All Software Architecture, All the Time
June 10-13, 2019
San Jose, CA
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Computational thinking

Sarah Aslanifar (Tandem and Tested Minds)
11:00am–11:45am Thursday, June 13, 2019
Secondary topics:  Best Practice
Average rating: ****.
(4.00, 5 ratings)

Who is this presentation for?

  • Anyone who considers themselves a programmer, developer, or engineer



What you'll learn

  • Learn how to build intuition for your code
  • Explore techniques to learn more efficiently and retrieve information more quickly


We have a choice in designing our software development careers. We can follow the path of a technologist, learning and exploiting one technology to solve the problems that particular technology was built to solve. Alternatively, we can be a computational thinker who can address a much broader set of problems, choosing or building the technology needed for the problem at hand. This second path is technology agnostic and doesn’t even require a computer besides our own minds.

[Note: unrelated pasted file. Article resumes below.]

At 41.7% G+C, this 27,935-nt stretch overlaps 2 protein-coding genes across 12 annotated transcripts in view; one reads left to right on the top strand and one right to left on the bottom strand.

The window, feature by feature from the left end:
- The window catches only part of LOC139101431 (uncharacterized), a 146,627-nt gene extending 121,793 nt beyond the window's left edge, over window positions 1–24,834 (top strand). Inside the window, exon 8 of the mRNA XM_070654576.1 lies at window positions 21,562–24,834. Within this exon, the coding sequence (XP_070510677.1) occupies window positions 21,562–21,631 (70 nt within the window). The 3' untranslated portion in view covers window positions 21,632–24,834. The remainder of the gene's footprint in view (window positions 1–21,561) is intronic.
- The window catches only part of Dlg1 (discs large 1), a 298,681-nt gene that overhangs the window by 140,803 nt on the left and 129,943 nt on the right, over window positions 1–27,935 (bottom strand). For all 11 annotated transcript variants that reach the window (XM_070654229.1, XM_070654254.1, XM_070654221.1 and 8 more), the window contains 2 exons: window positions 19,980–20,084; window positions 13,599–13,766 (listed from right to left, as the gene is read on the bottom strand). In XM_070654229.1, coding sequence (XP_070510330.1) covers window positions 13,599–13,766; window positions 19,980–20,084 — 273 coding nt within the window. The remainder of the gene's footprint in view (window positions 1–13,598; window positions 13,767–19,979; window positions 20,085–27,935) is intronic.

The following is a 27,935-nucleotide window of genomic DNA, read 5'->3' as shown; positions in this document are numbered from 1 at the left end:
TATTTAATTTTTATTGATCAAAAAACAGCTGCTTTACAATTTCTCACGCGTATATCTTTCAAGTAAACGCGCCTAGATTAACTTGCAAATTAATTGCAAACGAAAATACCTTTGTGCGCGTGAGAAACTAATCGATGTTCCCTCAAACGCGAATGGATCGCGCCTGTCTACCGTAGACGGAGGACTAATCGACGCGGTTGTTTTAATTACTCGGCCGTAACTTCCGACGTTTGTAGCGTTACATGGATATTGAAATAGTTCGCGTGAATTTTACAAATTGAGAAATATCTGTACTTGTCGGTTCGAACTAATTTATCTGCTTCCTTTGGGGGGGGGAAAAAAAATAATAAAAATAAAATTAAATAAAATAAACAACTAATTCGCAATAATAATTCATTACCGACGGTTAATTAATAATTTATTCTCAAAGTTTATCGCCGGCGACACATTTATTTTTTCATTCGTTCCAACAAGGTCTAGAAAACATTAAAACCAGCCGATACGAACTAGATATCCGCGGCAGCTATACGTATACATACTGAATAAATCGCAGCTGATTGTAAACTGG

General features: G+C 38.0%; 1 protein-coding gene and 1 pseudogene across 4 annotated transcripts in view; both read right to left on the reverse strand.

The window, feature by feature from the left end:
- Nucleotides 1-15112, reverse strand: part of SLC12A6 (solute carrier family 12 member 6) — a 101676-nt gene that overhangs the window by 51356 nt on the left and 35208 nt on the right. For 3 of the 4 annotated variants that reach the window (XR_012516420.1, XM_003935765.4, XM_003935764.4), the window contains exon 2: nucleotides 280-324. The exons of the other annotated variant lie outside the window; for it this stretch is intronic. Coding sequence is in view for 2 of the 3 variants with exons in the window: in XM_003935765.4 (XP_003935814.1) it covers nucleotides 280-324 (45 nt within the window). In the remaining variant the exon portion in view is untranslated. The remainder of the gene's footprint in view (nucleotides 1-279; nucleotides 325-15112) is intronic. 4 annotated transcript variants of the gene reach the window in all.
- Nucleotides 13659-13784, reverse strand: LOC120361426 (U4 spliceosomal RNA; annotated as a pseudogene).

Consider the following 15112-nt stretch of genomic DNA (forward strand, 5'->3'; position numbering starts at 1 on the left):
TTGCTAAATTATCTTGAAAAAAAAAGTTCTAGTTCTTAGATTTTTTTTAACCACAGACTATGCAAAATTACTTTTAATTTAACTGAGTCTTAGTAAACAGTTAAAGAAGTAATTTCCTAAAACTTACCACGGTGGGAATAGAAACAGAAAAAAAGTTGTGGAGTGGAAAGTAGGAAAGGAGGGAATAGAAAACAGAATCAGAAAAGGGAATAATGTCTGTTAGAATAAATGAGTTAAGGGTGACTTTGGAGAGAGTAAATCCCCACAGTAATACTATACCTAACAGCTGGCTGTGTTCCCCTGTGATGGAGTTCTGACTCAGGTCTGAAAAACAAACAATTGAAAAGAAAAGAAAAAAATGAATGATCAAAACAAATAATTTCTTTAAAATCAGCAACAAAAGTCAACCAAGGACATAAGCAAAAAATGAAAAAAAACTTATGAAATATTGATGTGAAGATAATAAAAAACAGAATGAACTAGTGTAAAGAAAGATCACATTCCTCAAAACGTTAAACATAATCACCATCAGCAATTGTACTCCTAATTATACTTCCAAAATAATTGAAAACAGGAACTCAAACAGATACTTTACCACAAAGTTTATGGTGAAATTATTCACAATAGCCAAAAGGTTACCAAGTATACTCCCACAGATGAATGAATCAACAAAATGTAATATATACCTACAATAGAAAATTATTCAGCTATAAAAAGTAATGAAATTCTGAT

Sarah Aslanifar helps you get over your fear of mathematics; it’s just another language. She compares the human mind to a computer, discusses ways to build intuition for your code, and teaches you some techniques to learn more efficiently and retrieve information more quickly.

Photo of Sarah Aslanifar

Sarah Aslanifar

Tandem and Tested Minds

Sarah Aslanifar is a software engineer and technical lead with over 14 years of experience at companies ranging from over 75,000 employees to her own two-person startup. In addition to programming roles, she’s also served as a project manager, business analyst, and architect. This breadth of experience allows her to manage tough projects with a collaborative, systems-based approach that starts with the delivery of value to end users and customers. Sarah enjoys teaching, coaching, and mentoring—skills she leverages to help clients that value data-driven decisions, a growth mindset, and curiosity. Her technical specialties include Java, Ruby on Rails, and React/Redux. (You name it, she’ll learn it.) She’s also exploring ways to teach computational thinking, solving problems algorithmically with or without a computer. She’s even experimented on her two young sons.